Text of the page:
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From Underactuation to Quasi-Full Actuation: A Unifying Control Framework for Rigid and Elastic Joint Robots

Keppler, Manuel (2023) From Underactuation to Quasi-Full Actuation: A Unifying Control Framework for Rigid and Elastic Joint Robots. Dissertation, Technical University of Munich.

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The quest for animal-like performance in robots has driven the integration of elastic elements in their drive trains, sparking a revolution in robot design. Elastic robots can store and release potential energy, providing distinct advantages over traditional robots, such as enhanced safety in human-robot interaction, resilience to mechanical shocks, improved energy efficiency in cyclic tasks, and dynamic motion capabilities. Exploiting their full potential, however, necessitates novel control methods. This thesis advances the field of nonlinear control for underactuated systems and utilizes the results to push the boundaries of motion and interaction performance of elastic robots. Through real-life experiments and applications, the proposed controllers demonstrate that compliant robots hold promise as groundbreaking robotic technology. To achieve these objectives, we first derive a simultaneous phase space and input transformation that enables a specific class of underactuated Lagrangian systems to be treated as if fully actuated. These systems can be represented as the interconnection of actuated and underactuated subsystems, with the kinetic energy of each subsystem depending only on its own velocity. Elastic robots are typical representatives. We refer to the transformed system as quasi-fully actuated due to weak constraints on the new inputs. Fundamental aspects of the transforming equations are 1) the same Lagrangian function characterizes both the original and transformed systems, 2) the transformed system establishes a passive mapping between inputs and outputs, and 3) the solutions of both systems are in a one-to-one correspondence, describing the same physical reality. This correspondence allows us to study and control the behavior of the quasi-fully actuated system instead of the underactuated one. Thus, this approach unifies the control design for rigid and elastic joint robots, enabling the direct application of control results inherited from the fully-actuated case while ensuring closed-loop system stability and passivity. Unlike existing methods, the quasi-full actuation concept does not rely on inner control loops or the neglect and cancellation of dynamics. Notably, as joint stiffness values approach infinity, the control equivalent of a rigid robot is recovered. Building upon the quasi-full actuation concept, we extend energy-based control schemes such as energy shaping and damping injection, Euler-Lagrange controllers, and impedance control. Moreover, we introduce Elastic Structure Preserving (ESP) control, a passivity-based control scheme designed for robots with elastic or viscoelastic joints, guided by the principle of ``do as little as possible''. The underlying hope is that reducing the system shaping, i.e., having a closed-loop dynamics match in some way the robot's intrinsic structure, will award high performance with little control effort. By minimizing the system shaping, we obtain low-gain designs, which are favorable concerning robustness and facilitate the emergence of natural motions. A comparison with state-of-the-art controllers highlights the minimalistic nature of ESP control. Additionally, we present a synthesis method, based on purely geometric arguments, for achieving time-optimal rest-to-rest motions of an elastic joint with bounded input. Finally, we showcase the remarkable performance and robustness of the proposed ESP controllers on DLR David, an anthropomorphic robot implemented with variable impedance actuators. Experimental evidence reveals that ESP designs enable safe and compliant interaction with the environment and rigid-robot-level accuracy in free motion. Additionally, we introduce a control framework that allows DLR David to perform commercially relevant tasks, such as pick and place, teleoperation, hammer drilling into a concrete block, and unloading a dishwasher. The successful execution of these tasks provides compelling evidence that compliant robots have a promising future in commercial applications.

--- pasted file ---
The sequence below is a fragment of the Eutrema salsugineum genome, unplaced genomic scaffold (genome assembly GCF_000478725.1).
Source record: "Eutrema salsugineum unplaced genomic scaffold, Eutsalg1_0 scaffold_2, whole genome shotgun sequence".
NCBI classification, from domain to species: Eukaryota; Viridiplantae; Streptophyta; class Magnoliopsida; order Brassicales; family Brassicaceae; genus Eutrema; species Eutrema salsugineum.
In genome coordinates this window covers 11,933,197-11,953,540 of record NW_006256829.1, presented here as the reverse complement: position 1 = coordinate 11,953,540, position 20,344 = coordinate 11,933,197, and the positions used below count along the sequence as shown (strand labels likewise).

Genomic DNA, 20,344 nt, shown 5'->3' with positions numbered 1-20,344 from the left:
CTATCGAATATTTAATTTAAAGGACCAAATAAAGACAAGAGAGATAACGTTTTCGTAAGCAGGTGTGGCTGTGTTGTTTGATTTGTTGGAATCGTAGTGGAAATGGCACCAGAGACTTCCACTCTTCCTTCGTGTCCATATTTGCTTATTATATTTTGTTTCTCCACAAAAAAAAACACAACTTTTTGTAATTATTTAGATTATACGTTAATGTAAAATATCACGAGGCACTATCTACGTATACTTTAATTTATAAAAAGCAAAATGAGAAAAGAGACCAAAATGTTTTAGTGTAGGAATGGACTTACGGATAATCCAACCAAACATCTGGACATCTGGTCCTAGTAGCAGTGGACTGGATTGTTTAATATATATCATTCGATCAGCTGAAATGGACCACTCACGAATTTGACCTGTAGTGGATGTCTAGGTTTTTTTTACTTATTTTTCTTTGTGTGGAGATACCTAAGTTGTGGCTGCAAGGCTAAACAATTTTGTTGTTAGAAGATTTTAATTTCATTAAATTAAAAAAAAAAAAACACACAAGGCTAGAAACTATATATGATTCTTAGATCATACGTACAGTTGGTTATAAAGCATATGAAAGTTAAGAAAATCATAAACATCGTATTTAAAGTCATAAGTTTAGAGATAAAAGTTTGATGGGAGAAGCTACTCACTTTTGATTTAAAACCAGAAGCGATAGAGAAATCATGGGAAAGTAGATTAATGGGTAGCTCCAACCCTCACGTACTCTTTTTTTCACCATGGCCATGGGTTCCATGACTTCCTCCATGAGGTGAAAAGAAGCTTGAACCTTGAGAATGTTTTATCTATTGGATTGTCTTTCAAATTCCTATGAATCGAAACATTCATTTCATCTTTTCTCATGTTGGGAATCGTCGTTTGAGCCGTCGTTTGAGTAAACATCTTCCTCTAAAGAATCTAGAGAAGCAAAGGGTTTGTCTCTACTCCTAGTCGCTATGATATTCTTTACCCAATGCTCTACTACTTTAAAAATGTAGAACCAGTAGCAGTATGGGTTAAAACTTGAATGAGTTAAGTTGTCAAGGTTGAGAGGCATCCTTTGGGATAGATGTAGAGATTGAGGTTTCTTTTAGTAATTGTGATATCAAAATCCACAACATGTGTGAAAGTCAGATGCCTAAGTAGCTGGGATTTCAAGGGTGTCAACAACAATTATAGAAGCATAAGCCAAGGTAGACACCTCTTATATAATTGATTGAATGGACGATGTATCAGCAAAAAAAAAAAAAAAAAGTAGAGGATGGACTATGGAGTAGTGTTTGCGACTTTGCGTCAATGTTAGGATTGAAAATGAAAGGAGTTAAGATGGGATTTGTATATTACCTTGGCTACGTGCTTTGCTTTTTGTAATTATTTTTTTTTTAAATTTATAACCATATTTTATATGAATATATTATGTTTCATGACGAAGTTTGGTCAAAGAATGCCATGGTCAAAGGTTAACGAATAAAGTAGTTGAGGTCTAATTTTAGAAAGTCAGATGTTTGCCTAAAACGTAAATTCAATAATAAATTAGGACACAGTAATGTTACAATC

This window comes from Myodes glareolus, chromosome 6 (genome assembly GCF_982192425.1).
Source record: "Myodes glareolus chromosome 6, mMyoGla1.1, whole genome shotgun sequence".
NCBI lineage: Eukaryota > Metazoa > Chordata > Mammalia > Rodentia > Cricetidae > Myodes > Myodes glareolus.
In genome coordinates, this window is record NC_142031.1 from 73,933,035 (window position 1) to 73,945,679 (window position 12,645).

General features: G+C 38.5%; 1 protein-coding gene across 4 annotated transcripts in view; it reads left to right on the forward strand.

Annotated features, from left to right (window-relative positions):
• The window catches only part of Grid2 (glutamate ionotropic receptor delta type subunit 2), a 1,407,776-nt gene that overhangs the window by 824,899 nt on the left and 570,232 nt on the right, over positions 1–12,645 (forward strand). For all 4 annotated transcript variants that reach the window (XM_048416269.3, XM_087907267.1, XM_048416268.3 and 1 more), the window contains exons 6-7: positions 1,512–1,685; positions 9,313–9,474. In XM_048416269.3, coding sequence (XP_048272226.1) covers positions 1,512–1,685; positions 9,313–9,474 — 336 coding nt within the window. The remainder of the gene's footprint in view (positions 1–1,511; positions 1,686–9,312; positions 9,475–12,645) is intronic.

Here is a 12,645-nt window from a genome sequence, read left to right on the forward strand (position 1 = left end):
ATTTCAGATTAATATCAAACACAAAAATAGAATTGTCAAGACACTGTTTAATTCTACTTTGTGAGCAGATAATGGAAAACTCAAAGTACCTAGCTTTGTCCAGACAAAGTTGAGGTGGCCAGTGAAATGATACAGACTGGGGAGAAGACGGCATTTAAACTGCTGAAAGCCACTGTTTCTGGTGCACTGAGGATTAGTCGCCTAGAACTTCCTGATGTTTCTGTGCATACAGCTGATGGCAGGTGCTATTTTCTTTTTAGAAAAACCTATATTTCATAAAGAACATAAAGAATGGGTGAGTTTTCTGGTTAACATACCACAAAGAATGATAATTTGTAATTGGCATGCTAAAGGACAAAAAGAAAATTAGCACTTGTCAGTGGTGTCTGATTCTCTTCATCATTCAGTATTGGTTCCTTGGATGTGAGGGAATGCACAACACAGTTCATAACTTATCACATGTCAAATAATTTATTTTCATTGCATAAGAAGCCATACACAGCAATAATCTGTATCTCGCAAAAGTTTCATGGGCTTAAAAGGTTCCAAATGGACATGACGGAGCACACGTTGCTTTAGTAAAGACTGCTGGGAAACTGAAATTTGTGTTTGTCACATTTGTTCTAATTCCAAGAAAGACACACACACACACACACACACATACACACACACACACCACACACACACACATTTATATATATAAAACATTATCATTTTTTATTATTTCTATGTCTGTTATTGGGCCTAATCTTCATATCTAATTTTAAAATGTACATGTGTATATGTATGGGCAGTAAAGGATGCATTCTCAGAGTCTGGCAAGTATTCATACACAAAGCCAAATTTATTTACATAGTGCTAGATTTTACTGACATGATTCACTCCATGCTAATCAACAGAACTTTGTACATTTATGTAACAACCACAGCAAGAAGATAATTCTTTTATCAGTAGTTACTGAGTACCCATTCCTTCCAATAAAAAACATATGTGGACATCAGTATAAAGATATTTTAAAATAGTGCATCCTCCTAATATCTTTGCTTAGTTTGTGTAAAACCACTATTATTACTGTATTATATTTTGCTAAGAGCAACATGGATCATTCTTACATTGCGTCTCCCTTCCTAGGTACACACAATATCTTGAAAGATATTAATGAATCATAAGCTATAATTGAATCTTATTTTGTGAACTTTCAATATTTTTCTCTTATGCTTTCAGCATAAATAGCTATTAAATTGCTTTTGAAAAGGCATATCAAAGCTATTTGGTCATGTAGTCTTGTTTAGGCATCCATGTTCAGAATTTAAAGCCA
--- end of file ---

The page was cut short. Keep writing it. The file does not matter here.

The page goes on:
Item URL in elib:https://elib.dlr.de/195395/
Document Type:Thesis (Dissertation)
Title:From Underactuation to Quasi-Full Actuation: A Unifying Control Framework for Rigid and Elastic Joint Robots
AuthorsInstitution or Email of AuthorsAuthor's ORCID iDORCID Put Code
Keppler, ManuelUNSPECIFIEDhttps://orcid.org/0000-0002-1532-963XUNSPECIFIED
Journal or Publication Title:From Underactuation to Quasi‐Full Actuation: A Unifying Control Framework for Rigid and Elastic Joint Robot
Refereed publication:Yes
Open Access:Yes
Number of Pages:326
Keywords:elastic robots, soft robots, motion and interaction control, passivity-based control, impedance control, underactuation, variable stiffness
Institution:Technical University of Munich
Department:TUM School of Computation, Information and Technology
HGF - Research field:Aeronautics, Space and Transport
HGF - Program:Space
HGF - Program Themes:Robotics
DLR - Research area:Raumfahrt
DLR - Program:R RO - Robotics
DLR - Research theme (Project):R - Interacting Robot Control [RO]
Location: Oberpfaffenhofen
Institutes and Institutions:Institute of Robotics and Mechatronics (since 2013)
Deposited By: Keppler, Manuel
Deposited On:20 Jun 2023 07:34
Last Modified:26 Sep 2023 14:33

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